This diverse and flexible programme offers you a wide array of choice to explore the wealth of literature in English across periods and geographies.

Whether you want to pursue the interests developed during your degree, fill gaps in your knowledge or prepare for a future in research, you’ll have opportunities to sharpen your research skills and specialise in aspects of literary studies that suit your interests.

You can bring together English, American and postcolonial literatures to create an eclectic mix of research-led modules, from Arthurian legend to Shakespeare and psychoanalysis. It’s also a good starting point for exploring wide-ranging research interests that cut across periods and cultures.

You’ll be taught by tutors who are expert researchers in their fields and benefit from access to our world-class Library and Special Collections. It’s an exciting and dynamic environment in which to study some of the world’s greatest literature.

Course content

From the beginning of the programme you’ll start to develop your research skills, as a core module introduces you to the methods and approaches involved in researching literature and helps you to prepare for writing an independent research project / dissertation and for your future career.

You’ll also choose from our broad range of optional modules, which could mean you focus on topics such as American fiction in the 19th century, the memoir, the Brontës, Shakespeare or many others. Alternatively you may choose two of your optional modules from the School of English and a third from elsewhere in the University (subject to availability and agreement from the module tutor).

You’ll choose further optional modules in Semester Two. However, throughout the year you’ll also work on your research project or dissertation: a chance to showcase all the skills you’ve acquired by independently researching a literary topic of your choice. You’ll submit this by the end of the programme in September.

If you choose to study part-time, you’ll take fewer modules in each year and study over a longer period.

Course structure

Compulsory modules

  • Studying English: Research Methods 30 credits
  • Research Project 60 credits

Optional modules

  • Caribbean and Black British Writing 30 credits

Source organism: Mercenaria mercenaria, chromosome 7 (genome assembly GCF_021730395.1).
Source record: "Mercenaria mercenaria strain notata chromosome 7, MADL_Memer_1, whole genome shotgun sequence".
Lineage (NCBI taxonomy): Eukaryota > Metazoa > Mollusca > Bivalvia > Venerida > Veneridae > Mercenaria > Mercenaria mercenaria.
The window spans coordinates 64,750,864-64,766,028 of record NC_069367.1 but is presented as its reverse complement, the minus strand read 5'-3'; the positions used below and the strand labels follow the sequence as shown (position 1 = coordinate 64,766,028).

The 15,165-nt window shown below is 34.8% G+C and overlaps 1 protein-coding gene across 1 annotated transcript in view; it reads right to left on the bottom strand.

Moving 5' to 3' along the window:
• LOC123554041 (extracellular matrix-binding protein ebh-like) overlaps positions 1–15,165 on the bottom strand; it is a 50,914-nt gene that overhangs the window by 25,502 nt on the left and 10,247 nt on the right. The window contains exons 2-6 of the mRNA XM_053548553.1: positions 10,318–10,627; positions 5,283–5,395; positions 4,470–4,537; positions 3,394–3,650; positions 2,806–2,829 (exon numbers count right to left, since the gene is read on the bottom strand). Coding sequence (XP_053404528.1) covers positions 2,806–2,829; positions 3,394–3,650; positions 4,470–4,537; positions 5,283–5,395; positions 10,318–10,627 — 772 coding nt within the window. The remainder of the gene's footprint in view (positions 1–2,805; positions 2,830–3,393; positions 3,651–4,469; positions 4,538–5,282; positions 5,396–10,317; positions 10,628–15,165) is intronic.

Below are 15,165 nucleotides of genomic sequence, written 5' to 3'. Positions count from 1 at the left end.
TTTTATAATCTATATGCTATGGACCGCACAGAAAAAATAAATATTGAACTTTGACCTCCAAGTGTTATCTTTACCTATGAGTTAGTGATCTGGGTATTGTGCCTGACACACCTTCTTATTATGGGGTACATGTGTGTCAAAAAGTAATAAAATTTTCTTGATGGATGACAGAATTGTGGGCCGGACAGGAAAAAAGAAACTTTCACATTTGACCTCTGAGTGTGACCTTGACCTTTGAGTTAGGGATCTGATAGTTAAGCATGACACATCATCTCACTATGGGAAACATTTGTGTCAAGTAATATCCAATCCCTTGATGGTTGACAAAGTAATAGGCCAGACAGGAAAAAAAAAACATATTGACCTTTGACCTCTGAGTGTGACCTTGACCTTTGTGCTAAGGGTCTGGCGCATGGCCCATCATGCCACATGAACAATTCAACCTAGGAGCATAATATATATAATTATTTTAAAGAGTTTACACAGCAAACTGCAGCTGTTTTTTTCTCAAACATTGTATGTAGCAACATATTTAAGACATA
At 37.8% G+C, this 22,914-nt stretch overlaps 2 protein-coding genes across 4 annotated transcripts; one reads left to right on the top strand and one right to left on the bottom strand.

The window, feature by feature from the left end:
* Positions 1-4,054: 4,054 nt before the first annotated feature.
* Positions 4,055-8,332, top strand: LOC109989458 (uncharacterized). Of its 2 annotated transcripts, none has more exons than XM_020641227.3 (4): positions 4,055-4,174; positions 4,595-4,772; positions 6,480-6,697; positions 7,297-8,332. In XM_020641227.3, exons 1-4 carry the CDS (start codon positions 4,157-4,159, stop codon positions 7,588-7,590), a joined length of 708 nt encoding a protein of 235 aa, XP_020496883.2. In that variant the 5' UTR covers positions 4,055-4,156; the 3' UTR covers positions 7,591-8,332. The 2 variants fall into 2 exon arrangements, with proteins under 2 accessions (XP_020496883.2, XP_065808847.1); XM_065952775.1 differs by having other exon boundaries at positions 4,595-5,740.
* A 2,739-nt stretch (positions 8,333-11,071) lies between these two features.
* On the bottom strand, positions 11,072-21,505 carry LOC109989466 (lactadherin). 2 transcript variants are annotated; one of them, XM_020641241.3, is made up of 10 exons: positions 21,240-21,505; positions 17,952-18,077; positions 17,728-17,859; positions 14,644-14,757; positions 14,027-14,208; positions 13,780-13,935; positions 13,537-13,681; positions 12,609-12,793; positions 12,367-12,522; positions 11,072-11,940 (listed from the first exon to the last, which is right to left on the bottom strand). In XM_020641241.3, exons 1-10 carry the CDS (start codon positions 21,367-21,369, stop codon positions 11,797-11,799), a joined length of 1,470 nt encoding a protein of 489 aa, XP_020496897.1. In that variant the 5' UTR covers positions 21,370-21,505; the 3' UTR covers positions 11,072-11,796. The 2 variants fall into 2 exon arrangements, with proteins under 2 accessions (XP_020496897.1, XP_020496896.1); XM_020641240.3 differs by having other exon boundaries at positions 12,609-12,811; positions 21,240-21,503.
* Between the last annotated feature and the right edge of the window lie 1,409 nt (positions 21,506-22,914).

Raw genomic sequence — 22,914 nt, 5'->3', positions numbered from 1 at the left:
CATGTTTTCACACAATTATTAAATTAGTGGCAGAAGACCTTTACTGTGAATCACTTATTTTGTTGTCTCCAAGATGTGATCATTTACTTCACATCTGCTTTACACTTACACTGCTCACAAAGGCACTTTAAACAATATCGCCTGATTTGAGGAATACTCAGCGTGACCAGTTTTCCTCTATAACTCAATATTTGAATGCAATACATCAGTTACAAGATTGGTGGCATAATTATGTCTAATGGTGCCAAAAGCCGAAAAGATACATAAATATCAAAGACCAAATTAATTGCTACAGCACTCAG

• Arthurian Legend: Medieval to Modern 30 credits
  • Africas of the Mind 30 credits
  • Reading (with) Psychoanalysis 30 credits
  • So Where do you come from? Selves, Families, Stories 30 credits
  • The Brontes 30 credits
  • Fictions of Citizenship in Contemporary American Literature 30 credits
  • The Enigmatic Body of Modernism 30 credits
  • Shakespeare's Tyrants 30 credits
  • Poetry of Catastrophe: Reading Paul Celan 30 credits
  • Global Indigeneity 30 credits
  • Feeling Time 30 credits
  • The Magic of Mimesis 30 credits
  • Romantic Ecologies 30 credits
  • The Literature of Crisis: Politics and Gender in 1790s Britain 30 credits
  • Turks, Moors, and Jews: Staging the Exotic in the Renaissance 30 credits
  • Victorian New Media 30 credits
  • Literature and the Politics of Language 30 credits
  • War, Mourning, Memory: 1914-1939 30 credits
  • Writing Identities: Criticism, Creativity, Practice 30 credits

For more information on typical modules, read English Literature MA Full Time in the course catalogue

For more information on typical modules, read English Literature MA Part Time in the course catalogue

Learning and teaching

You’ll generally have two-hour weekly seminars in each module where you discuss the themes and issues arising from your reading, and you’ll be able to enhance your learning by attending the wide range of research seminars and talks by visiting speakers that we arrange throughout the year. You’ll also benefit from supervisions throughout semester 2 with your dissertation supervisor.

However, independent study is a vital part of the degree as it allows you to build your skills and explore your own ideas.

Assessment

Most of our MA modules are assessed with a single essay of around 4,000 words, which you’ll submit at the end of the semester. You’ll usually also be required to submit unassessed essays to gain feedback on your work and give presentations on your reading in seminars. The research project/dissertation is 12,000-15,000 words in length.



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This interdisciplinary degree will equip you with a broad understanding of historical and cultural aspects of the medieval world, as well as the skills to conduct high-level research. Read more

This interdisciplinary degree will equip you with a broad understanding of historical and cultural aspects of the medieval world, as well as the skills to conduct high-level research.

Core modules will develop your ability to read Medieval Latin and decipher palaeography, giving you the skills to transcribe, translate and analyse primary sources. You could even learn another medieval language such as medieval French or Old Norse. You’ll also focus on areas that interest you when you choose from optional modules on interdisciplinary themes across literature, history, art history, cultural studies and theology and religious studies, and study specialist modules offered by Schools across the University.

The Institute for Medieval Studies sits at the heart of the University, with impressive research resources and a wide range of expertise among its teaching staff. You’ll gain the skills and knowledge to explore the medieval period in the home of the International Medieval Congress.